FRANCOIS: Yeah, that’s true. Even if you have a great actor and a great movie in France, I still think it’s crap, and I like American movies. [laughs]
TOQUELAND: I’ve encountered this with a number of European chefs that I’ve met over the years.
FRANCOIS: I always liked the USA and always dreamed to live in the US. And to be honest, at some point I thought that it would never happen because I was not interested in staying here for a short time, and to stay in the US for a long time, I thought that it wouldn’t be realistic in terms of visas. And there are a lot of great chefs in the US so I couldn’t imagine a great opportunity like Le Cirque would be open to me.
TOQUELAND: How did you first hear about the possibility of coming here? How did you and the Maccionis find each other?
FRANCOIS: They contacted me.
FRANCOIS: Yes. They asked me to make a tasting for them. I did a tasting for the entire family.
TOQUELAND: You came to New York just to do that?
TOQUELAND: How much did you know about this restaurant? When you started to think about what kind of menu you would do for the Maccioni family, how did you go about conceiving it?
FRANCOIS: I knew Le Cirque by reputation, so I just checked what they were doing and I saw also the different dishes they’ve had on their menu over the years.
TOQUELAND: You mean the real signature dishes like the paupiette of sea bass? [Note: A few Le Cirque classics are asterisked as “Heritage” dishes on the menu, where they live side-by-side with current offerings.]
FRANCOIS: Yes. I think that at some point, chefs, if they would have come for a tasting they would have thought, “Look, let’s try to make classics.” And when I came, I said, “Look, I’m going to make a tasting of food that I like to cook.”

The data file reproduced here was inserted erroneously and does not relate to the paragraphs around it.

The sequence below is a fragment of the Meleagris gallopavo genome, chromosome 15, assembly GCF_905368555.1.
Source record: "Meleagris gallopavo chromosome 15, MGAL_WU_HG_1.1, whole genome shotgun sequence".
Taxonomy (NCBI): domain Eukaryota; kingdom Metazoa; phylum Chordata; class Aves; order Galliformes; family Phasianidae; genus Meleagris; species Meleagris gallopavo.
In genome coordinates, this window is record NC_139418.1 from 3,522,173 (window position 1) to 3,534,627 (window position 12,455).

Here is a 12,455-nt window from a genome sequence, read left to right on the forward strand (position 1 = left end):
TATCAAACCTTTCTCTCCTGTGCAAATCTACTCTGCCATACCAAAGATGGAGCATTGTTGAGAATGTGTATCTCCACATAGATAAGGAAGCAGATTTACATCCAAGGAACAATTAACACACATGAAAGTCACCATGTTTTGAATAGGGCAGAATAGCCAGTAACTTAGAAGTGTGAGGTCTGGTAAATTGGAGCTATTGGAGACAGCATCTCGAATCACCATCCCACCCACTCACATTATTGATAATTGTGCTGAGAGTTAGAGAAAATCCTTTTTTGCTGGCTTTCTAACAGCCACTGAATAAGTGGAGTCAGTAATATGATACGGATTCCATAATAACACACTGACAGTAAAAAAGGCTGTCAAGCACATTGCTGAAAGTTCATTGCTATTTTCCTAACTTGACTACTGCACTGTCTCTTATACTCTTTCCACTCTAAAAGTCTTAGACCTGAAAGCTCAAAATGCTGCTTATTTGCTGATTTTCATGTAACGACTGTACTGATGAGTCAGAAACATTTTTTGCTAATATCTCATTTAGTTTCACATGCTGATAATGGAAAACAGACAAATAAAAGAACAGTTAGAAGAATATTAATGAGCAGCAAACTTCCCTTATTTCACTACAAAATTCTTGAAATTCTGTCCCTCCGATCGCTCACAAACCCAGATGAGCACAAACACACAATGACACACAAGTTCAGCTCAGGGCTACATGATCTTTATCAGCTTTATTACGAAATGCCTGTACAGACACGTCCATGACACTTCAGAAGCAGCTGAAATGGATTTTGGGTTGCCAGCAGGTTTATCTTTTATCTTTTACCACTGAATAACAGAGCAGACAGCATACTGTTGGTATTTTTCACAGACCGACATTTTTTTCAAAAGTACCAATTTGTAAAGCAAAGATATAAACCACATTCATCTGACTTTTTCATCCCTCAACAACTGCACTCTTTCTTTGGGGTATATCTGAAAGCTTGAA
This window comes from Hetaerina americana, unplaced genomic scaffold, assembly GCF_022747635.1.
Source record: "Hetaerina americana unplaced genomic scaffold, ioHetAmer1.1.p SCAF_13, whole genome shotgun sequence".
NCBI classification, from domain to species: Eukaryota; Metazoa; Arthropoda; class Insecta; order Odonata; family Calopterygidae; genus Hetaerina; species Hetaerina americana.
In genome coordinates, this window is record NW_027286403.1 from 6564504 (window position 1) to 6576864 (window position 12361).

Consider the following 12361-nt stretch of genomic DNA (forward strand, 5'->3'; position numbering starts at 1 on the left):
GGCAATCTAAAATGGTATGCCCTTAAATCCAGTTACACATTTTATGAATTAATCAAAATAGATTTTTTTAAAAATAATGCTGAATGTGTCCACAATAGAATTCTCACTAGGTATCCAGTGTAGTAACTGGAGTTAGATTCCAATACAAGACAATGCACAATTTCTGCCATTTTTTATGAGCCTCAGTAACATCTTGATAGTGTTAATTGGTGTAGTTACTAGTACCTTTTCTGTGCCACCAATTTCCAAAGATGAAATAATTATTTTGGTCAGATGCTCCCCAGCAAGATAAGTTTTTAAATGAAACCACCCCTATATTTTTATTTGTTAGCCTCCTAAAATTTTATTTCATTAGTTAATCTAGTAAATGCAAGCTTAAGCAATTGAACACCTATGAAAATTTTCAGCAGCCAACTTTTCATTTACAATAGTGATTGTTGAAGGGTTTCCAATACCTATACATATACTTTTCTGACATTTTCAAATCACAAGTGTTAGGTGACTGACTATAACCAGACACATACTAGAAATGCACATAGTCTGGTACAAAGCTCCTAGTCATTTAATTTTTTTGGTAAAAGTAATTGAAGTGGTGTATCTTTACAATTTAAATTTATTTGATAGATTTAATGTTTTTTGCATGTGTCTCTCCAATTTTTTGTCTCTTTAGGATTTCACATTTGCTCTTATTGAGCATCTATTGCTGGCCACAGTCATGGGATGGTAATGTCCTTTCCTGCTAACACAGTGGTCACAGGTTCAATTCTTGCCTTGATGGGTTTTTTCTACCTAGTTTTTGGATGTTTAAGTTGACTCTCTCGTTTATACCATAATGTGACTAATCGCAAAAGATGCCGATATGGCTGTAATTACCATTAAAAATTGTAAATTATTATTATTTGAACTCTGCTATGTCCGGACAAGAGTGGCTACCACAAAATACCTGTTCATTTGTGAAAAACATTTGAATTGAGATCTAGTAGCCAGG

TOQUELAND: Do you remember what you made for them?
FRANCOIS: Not everything but I did carpaccio of langostine, and fish with a spicy flavor, a fresh herb juice, and spring vegetables. I didn’t want to order things beyond what they’ve got on the menu so I used what they had in their fridge and I did my own recipes. I did meat as well. But it was more by feeling. I didn’t come with a proper menu because I was not sure about the capacity of the restaurant. So when I came, I talked with the Maccionis and we discussed the business and how the restaurant works, and then according to that I made a realistic tasting. I didn’t want to make a tasting that afterwards I wouldn’t be able to execute for 200 covers.
So then they said, “Yeah.” And as soon as I knew we were going to work together, we organized another tasting.
TOQUELAND: This restaurant’s been around for a long time, obviously. There have been some very well‑known chefs who’ve cooked here. What’s it like for you coming here as a relatively young chef? Is there an extra pressure that comes with taking over a restaurant like this?
FRANCOIS: Yeah, definitely. There are pressures about the critics, and the clientele as well because obviously I need to understand their palate and their habit. You’ve got all the regular customers who have been eating at Le Cirque for ‑
FRANCOIS: And also new people, so I have to cook for all the regular customers, because those customers, they know exactly what they want.
TOQUELAND: Do you come out and talk to the regulars here?
FRANCOIS: I talk to people who want to talk with me, definitely.